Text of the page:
9.52 καὶ ἀπέστειλεν ἀγγέλους πρὸ προσώπου αὐτοῦ. Καὶ πορευθέντες εἰσῆλθον εἰς κώμην Σαμαρειτῶν, ὡς ἑτοιμάσαι αὐτῷ· 9.53 καὶ οὐκ ἐδέξαντο αὐτόν, ὅτι τὸ πρόσωπον αὐτοῦ ἦν πορευόμενον εἰς Ἰερουσαλήμ.
10.16 Ὁ ἀκούων ὑμῶν ἐμοῦ ἀκούει, καὶ ὁ ἀθετῶν ὑμᾶς ἐμὲ ἀθετεῖ· ὁ δὲ ἐμὲ ἀθετῶν ἀθετεῖ τὸν ἀποστείλαντά με.
17.11 Καὶ ἐγένετο ἐν τῷ πορεύεσθαι εἰς Ἰερουσαλὴμ καὶ αὐτὸς διήρχετο διὰ μέσον Σαμαρίας καὶ Γαλιλαίας.'' None
9.52 and sent messengers before his face. They went, and entered into a village of the Samaritans, so as to prepare for him. ' "9.53 They didn't receive him, because he was traveling with his face set towards Jerusalem. " 10.16 Whoever listens to you listens to me, and whoever rejects you rejects me. Whoever rejects me rejects him who sent me."
17.11 It happened as he was on his way to Jerusalem, that he was passing along the borders of Samaria and Galilee. '' None
|23. New Testament, Matthew, 7.15, 7.24 (1st cent. CE - 1st cent. CE)
Tagged with subjects: • Samaria • Samaria/Samaritans • Simon of Samaria
Found in books: Allison (2018), 4 Baruch, 305; Boulluec (2022), The Notion of Heresy in Greek Literature in the Second and Third Centuries, 29, 30, 62, 183, 184, 532; Lieu (2015), Marcion and the Making of a Heretic: God and Scripture in the Second Century, 16
7.15 Προσέχετε ἀπὸ τῶν ψευδοπροφητῶν, οἵτινες ἔρχονται πρὸς ὑμᾶς ἐν ἐνδύμασι προβάτων ἔσωθεν δέ εἰσιν λύκοι ἅρπαγες.
7.24 Πᾶς οὖν ὅστις ἀκούει μου τοὺς λόγους τούτους καὶ ποιεῖ αὐτούς, ὁμοιωθήσεται ἀνδρὶ φρονίμῳ, ὅστις ᾠκοδόμησεν αὐτοῦ τὴν οἰκίαν ἐπὶ τὴν πέτραν.'' None
7.15 "Beware of false prophets, who come to you in sheep\'s clothing, but inwardly are ravening wolves.
7.24 "Everyone therefore who hears these words of mine, and does them, I will liken him to a wise man, who built his house on a rock. '' None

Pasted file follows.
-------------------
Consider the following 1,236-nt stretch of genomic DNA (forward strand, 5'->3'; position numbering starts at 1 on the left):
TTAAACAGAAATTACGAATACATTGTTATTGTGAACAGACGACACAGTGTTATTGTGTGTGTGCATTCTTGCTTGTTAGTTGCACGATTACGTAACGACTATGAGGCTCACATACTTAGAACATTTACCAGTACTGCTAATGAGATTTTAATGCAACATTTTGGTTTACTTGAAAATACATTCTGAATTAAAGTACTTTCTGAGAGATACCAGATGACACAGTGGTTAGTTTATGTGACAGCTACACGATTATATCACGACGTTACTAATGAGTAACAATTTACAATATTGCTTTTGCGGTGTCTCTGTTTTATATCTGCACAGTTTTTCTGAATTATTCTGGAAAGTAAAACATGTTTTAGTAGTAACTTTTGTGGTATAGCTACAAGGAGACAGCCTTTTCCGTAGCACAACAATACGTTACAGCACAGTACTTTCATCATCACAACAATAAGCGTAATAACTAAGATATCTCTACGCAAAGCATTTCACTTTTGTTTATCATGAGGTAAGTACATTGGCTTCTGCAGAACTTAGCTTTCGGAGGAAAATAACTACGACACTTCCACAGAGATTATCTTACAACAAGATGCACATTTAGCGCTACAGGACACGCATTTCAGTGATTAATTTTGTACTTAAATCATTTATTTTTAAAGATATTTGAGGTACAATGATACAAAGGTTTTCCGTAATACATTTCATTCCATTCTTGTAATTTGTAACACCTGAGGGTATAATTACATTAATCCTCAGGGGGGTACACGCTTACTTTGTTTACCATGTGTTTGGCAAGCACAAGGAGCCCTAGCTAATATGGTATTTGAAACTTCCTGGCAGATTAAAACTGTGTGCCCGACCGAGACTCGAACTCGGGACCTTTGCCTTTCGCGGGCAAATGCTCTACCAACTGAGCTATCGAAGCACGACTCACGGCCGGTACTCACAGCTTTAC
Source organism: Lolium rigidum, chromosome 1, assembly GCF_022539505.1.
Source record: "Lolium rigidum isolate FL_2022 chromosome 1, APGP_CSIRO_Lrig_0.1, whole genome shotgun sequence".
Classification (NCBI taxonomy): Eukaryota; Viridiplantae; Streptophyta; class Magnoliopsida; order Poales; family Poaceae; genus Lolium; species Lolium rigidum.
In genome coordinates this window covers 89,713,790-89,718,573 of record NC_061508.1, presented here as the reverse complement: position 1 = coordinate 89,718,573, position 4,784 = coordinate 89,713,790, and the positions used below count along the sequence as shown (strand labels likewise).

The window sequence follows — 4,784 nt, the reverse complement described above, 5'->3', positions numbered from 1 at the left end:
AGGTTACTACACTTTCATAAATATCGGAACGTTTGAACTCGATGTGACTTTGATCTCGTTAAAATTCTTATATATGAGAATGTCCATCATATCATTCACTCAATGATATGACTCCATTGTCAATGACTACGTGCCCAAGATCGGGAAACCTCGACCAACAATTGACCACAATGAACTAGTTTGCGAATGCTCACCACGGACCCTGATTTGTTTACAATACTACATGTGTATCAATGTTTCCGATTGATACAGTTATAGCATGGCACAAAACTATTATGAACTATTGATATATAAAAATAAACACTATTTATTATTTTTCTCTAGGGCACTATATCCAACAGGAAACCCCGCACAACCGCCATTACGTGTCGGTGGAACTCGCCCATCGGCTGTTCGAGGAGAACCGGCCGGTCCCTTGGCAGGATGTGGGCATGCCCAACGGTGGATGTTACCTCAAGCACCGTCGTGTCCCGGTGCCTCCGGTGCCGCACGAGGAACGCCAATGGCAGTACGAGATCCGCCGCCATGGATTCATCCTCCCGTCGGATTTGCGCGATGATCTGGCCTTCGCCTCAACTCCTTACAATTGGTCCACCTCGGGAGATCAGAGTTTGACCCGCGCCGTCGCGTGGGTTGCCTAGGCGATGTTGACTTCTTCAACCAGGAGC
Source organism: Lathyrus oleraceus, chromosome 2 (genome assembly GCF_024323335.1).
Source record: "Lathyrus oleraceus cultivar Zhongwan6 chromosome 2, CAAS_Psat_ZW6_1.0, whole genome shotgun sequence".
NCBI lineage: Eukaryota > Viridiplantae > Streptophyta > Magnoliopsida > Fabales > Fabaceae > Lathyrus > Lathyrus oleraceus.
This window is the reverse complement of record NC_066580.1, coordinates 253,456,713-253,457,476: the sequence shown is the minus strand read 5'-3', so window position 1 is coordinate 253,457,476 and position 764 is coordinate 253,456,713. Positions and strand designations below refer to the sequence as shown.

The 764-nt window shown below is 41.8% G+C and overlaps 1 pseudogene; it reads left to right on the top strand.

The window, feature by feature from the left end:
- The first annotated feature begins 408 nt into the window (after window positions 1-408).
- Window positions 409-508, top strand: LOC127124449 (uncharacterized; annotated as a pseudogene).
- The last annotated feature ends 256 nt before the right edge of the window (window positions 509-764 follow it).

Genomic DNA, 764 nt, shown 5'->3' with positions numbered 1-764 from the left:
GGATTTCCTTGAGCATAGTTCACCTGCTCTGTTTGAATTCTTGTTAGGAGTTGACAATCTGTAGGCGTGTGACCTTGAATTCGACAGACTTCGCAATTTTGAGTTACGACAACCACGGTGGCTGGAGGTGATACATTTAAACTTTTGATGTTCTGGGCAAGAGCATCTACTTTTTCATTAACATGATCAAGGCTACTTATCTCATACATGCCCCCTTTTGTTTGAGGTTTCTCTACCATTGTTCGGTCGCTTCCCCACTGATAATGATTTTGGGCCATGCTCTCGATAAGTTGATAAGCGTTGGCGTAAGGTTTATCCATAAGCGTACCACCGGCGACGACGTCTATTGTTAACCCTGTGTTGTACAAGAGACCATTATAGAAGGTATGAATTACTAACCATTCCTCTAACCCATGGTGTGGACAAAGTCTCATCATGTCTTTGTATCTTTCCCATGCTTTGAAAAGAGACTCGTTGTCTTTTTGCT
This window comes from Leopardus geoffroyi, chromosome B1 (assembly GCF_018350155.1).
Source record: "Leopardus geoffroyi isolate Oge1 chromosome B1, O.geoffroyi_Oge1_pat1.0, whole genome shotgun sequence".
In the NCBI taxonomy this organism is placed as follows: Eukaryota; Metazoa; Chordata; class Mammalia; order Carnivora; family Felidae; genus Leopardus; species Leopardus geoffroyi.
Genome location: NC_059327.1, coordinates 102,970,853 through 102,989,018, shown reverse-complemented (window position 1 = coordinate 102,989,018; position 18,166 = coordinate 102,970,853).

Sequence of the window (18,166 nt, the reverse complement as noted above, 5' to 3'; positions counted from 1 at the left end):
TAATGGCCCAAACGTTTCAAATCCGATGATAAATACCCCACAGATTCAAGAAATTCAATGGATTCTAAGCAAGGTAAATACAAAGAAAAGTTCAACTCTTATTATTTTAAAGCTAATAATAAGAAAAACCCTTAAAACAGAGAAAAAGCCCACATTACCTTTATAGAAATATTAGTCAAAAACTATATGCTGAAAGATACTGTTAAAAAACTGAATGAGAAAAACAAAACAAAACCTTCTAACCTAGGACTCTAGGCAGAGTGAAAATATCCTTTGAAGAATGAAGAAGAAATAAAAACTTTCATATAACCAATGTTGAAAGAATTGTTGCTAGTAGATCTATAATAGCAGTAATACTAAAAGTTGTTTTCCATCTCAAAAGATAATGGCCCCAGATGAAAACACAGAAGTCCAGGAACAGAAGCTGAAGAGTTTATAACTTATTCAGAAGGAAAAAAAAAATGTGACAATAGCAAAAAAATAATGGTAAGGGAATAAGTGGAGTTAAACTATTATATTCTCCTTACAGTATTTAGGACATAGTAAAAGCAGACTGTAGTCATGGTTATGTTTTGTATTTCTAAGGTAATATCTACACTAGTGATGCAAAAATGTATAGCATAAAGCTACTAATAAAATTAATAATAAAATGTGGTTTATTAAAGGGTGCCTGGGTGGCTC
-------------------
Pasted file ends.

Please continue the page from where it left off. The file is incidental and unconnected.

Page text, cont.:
|24. Justin, First Apology, 26.1, 26.3-26.4, 56.1-56.2 (2nd cent. CE - 2nd cent. CE)
Tagged with subjects: • Samaria • Simon of Samaria • Simon of Samaria, as source of all heresy
Found in books: Boulluec (2022), The Notion of Heresy in Greek Literature in the Second and Third Centuries, 60, 62, 76, 77, 78, 79; Lieu (2015), Marcion and the Making of a Heretic: God and Scripture in the Second Century, 16, 298
26.1 And, thirdly, because after Christ's ascension into heaven the devils put forward certain men who said that they themselves were gods; and they were not only not persecuted by you, but even deemed worthy of honours. There was a Samaritan, Simon, a native of the village called Gitto, who in the reign of Claudius C sar, and in your royal city of Rome, did mighty acts of magic, by virtue of the art of the devils operating in him. He was considered a god, and as a god was honoured by you with a statue, which statue was erected on the river Tiber, between the two bridges, and bore this inscription, in the language of Rome: - Simoni Deo Sancto, To Simon the holy God. And almost all the Samaritans, and a few even of other nations, worship him, and acknowledge him as the first god; and a woman, Helena, who went about with him at that time, and had formerly been a prostitute, they say is the first idea generated by him. And a man, Meder, also a Samaritan, of the town Capparet a, a disciple of Simon, and inspired by devils, we know to have deceived many while he was in Antioch by his magical art. He persuaded those who adhered to him that they should never die, and even now there are some living who hold this opinion of his. And there is Marcion, a man of Pontus, who is even at this day alive, and teaching his disciples to believe in some other god greater than the Creator. And he, by the aid of the devils, has caused many of every nation to speak blasphemies, and to deny that God is the maker of this universe, and to assert that some other being, greater than He, has done greater works. All who take their opinions from these men, are, as we before said, called Christians; just as also those who do not agree with the philosophers in their doctrines, have yet in common with them the name of philosophers given to them. And whether they perpetrate those fabulous and shameful deeds - the upsetting of the lamp, and promiscuous intercourse, and eating human flesh - we know not; but we do know that they are neither persecuted nor put to death by you, at least on account of their opinions. But I have a treatise against all the heresies that have existed already composed, which, if you wish to read it, I will give you. " "